Reading aloud to children
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Reading Aloud to Children. George Jacobs. Read Aloud Asia , published by Times available at National Library. [email protected] Internet: www.georgejacobs.net 9389-8360. Agenda. Why Reading Is Important Benefits of Reading Aloud Techniques for Reading Aloud

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Reading Aloud to Children

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Reading aloud to children

Reading Aloud to Children

George Jacobs


Read aloud asia published by times available at national library

Read Aloud Asia, published by Timesavailable at National Library

[email protected]

Internet: www.georgejacobs.net

9389-8360


Agenda

Agenda

  • Why Reading Is Important

  • Benefits of Reading Aloud

  • Techniques for Reading Aloud

  • Demonstration of Reading Aloud

  • Your Turn


Agenda cont

Agenda (cont)

  • Reading Aloud with Prediction: Demonstration, Benefits, Your Turn

  • Q & A

  • Conclusion


Why reading is important

Why Reading Is Important

  • Language acquisition – grammar, spelling, vocabulary the fun way

  • Knowledge acquisition

  • Life-long learning


Benefits of reading aloud

Introduces children to books, poems, etc.

Provides a model for pronunciation

Develops vocabulary

Teaches knowledge of the world and of books

Builds bonds between the reader and listeners

Offers a model of the joy of reading

Encourages a love for reading silently/aloud

Benefits of Reading Aloud


Reading rights of children

Reading Rights of Children

  • International Reading Association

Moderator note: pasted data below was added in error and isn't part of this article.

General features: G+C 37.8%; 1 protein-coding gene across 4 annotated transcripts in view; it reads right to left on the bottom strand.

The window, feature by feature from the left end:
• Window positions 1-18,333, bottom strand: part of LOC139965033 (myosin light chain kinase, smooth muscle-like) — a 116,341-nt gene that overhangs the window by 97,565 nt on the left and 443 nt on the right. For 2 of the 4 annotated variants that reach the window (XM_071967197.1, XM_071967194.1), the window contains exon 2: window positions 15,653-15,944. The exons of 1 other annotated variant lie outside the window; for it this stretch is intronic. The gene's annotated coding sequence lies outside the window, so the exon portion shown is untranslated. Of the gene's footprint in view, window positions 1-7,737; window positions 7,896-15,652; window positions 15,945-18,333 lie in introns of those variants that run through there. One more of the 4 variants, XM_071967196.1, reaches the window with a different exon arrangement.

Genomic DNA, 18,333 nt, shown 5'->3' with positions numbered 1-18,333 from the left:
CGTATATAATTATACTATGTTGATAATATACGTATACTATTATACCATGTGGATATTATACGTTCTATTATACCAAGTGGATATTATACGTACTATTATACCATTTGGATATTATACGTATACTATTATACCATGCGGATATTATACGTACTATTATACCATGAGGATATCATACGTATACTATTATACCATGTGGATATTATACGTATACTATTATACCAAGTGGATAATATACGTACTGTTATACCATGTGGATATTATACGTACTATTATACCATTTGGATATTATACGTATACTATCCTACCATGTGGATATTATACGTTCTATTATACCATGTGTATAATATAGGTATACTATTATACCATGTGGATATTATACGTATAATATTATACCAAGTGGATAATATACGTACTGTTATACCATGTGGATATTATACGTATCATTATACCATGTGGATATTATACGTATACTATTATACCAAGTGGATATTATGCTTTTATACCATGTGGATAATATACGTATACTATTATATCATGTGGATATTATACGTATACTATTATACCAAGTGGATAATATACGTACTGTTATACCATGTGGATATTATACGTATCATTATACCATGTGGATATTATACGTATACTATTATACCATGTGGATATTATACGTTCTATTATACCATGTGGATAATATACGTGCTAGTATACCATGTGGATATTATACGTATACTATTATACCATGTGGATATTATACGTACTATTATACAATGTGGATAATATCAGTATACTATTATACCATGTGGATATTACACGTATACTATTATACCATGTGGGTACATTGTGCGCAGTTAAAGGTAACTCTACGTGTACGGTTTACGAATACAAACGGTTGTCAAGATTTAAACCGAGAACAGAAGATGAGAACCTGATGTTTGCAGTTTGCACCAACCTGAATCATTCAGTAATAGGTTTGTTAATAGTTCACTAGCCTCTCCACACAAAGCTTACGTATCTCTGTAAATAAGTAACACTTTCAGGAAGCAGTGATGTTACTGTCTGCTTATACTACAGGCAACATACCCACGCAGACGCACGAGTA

• http://www.reading.org/positions/MADMMID.html

  • 1. Children have a right to appropriate early reading instruction based on their individual needs


Reading aloud to children

  • 2. Children have a right to reading instruction that builds both skill and the desire to read increasingly complex materials

  • 4. Children have the right of access to a wide variety of books and other reading material in their classrooms, and in school and community libraries


Reading aloud to children

  • 7. Children have a right to reading instruction that involves parents and communities in their academic lives


Read aloud checklist

Choose good stories

Practice first

Set the scene

Give title and author

Read with feeling & variety

Perhaps, summarize slow parts and paraphrase new words

Stop at interesting places

Invite participation

Ask questions, make connections, make comments

Make gestures, body movements, sounds

Read Aloud Checklist


Advice on television by roald dahl

Advice on Television by Roald Dahl

  • The most important thing we've learned,

  • So far as children are concerned,

  • Is never, Never, Never, let

  • Them near your television set - Or better still, don't install

  • The idiotic thing at all.


Reading aloud to children

  • In almost every house we've been,

  • We've watched them gaping at the screen.

  • They loll and slop and lounge about,

  • And stare until their eyes pop out.

  • (Last week in someone's place we saw

  • A dozen eyeballs on the floor.)


Reading aloud to children

  • They sit and stare and stare and sit

  • Until they're hypnotized by it,

  • Until they're absolutely drunk

  • With all that shocking ghastly junk.


Reading aloud to children

  • Oh yes, we know it keeps them still,

  • They don't climb out the window sill,

  • They never fight, kick or punch,